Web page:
There are many short slot canyons in the California deserts, enclosed not by the brightly colored sandstone of the Colorado Plateau, but by predominantly dull-colored, grey or brown rocks, often conglomerate, where more solid layers alternate with looser, pebble-containing strata. In Anza-Borrego Desert State Park
such ravines are found mostly in the badlands towards the east, including the foothills of the Vallecito Mountains, the Carrizo Badlands in the south and the Palm Wash
area in the north.
Another area with a few slots is the Borrego Badlands
between roads 78 and S22, and the most frequently visited is known simply as the Slot
, close to Hwy 78. One and a half miles east of the junction with Borrego Springs Road and 5 miles west of Ocotillo Wells, a dirt track - Buttes Pass Road
- heads north across flat, sandy ground towards a ridge of low hills. The track forks halfway to the westernmost peak (West Butte), and the left branch climbs a little to the head of a ravine (Hawk Canyon) then bends away to the southwest, eventually crossing the same ravine lower down. The Slot is the mile or so between these points, where the drainage is quite enclosed, particularly so for a 200 yard section in the middle, and it can be followed starting from either access point. 4WD vehicles can drive up the canyon floor from the downstream end for a short distance.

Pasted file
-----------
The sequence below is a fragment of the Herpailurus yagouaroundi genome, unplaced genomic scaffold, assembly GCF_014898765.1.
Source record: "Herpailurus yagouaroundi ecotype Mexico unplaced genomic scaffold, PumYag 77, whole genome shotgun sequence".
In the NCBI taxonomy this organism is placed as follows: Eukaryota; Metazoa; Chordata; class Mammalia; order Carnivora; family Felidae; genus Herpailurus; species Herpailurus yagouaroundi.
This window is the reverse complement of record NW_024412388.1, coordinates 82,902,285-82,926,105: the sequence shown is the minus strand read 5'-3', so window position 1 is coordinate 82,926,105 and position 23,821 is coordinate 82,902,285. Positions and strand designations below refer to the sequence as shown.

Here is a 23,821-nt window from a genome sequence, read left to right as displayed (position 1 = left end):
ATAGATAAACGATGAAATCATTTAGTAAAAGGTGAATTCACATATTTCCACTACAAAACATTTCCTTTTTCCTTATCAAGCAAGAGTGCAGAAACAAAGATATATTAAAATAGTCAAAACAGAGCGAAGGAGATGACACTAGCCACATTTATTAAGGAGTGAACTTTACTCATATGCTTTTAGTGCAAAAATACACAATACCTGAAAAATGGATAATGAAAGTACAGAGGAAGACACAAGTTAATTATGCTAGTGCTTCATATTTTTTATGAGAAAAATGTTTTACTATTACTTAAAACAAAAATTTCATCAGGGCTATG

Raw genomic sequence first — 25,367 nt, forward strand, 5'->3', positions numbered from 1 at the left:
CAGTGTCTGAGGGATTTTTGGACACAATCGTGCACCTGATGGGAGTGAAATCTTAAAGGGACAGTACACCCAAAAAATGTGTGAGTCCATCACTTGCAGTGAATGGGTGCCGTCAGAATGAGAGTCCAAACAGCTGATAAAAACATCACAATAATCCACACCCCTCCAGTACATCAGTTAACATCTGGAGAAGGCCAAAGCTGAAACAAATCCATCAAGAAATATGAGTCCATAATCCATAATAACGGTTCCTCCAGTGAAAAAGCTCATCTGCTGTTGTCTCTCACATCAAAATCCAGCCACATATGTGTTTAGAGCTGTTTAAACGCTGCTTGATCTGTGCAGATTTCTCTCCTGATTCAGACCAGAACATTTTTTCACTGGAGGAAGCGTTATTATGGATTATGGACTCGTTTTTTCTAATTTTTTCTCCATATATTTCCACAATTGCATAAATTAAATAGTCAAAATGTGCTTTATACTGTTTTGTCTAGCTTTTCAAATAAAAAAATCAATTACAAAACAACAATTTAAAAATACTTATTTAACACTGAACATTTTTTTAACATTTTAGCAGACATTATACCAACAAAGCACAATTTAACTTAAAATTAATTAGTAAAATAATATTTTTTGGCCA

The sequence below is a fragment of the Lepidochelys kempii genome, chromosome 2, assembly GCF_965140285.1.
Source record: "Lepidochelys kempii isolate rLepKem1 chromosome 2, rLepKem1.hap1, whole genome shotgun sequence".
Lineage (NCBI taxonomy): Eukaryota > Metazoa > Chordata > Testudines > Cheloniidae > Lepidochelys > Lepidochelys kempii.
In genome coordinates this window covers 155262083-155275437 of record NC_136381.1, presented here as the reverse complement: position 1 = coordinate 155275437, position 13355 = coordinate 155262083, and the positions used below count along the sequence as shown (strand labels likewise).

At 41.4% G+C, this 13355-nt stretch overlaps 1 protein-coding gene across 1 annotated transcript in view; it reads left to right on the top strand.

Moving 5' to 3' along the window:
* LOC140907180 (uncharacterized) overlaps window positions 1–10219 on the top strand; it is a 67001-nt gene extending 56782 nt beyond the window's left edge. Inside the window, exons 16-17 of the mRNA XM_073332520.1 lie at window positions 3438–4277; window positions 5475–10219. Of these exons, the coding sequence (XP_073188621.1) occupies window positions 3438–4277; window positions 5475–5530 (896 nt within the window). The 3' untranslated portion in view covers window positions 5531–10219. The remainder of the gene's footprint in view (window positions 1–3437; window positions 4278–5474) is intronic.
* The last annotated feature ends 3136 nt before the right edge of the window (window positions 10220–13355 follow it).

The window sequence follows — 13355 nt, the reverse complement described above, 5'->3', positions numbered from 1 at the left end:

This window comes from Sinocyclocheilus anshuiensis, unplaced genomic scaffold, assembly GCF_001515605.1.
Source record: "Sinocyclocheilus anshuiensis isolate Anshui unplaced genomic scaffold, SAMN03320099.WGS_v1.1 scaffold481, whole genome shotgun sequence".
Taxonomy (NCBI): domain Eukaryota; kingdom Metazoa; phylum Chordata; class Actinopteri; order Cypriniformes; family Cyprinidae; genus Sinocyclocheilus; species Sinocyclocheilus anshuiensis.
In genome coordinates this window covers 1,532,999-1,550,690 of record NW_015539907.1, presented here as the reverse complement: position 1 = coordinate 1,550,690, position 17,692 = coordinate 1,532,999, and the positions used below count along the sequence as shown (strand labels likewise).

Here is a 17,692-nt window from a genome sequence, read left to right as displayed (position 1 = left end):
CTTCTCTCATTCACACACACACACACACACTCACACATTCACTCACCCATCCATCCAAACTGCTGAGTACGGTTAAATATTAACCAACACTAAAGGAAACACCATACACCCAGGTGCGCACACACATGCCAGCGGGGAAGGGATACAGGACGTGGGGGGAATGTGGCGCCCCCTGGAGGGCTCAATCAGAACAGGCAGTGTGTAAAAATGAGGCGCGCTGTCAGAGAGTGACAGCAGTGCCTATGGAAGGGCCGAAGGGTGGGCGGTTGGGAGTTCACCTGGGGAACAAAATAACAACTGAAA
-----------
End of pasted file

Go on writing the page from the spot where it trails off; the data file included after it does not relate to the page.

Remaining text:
The Slot is the most visited slot canyon in the state park and is marked on the official map. Buttes Pass Road which leads to the upper end should be passable by all vehicles; if not it takes less than an hour to walk the 2 miles from CA 78, over gently sloping, cactus-covered land that has various places good for camping (which is allowed free anywhere in the park). The canyon at this point, just upstream of the narrows, has similar features to parts of Cathedral Gorge
in Nevada - many small branches with mud walls, pinnacles and other eroded formations. Lower down, the wash cuts through a more resistant sandstone layer and for a few hundred yards becomes a true slot canyon, often quite dark due to overhanging cliffs above and in places just a few feet wide. The colors are rather drab though - light brown/grey and generally without nice reflected light patterns. The walk through is easy, and soon the passageway opens out to the section accessible by vehicles, by driving up the canyon from the point where it is crossed by Buttes Pass Road. Soon after the end of the narrows there are several climb out routes. A few short side canyons join from the right side but these do not extend very far.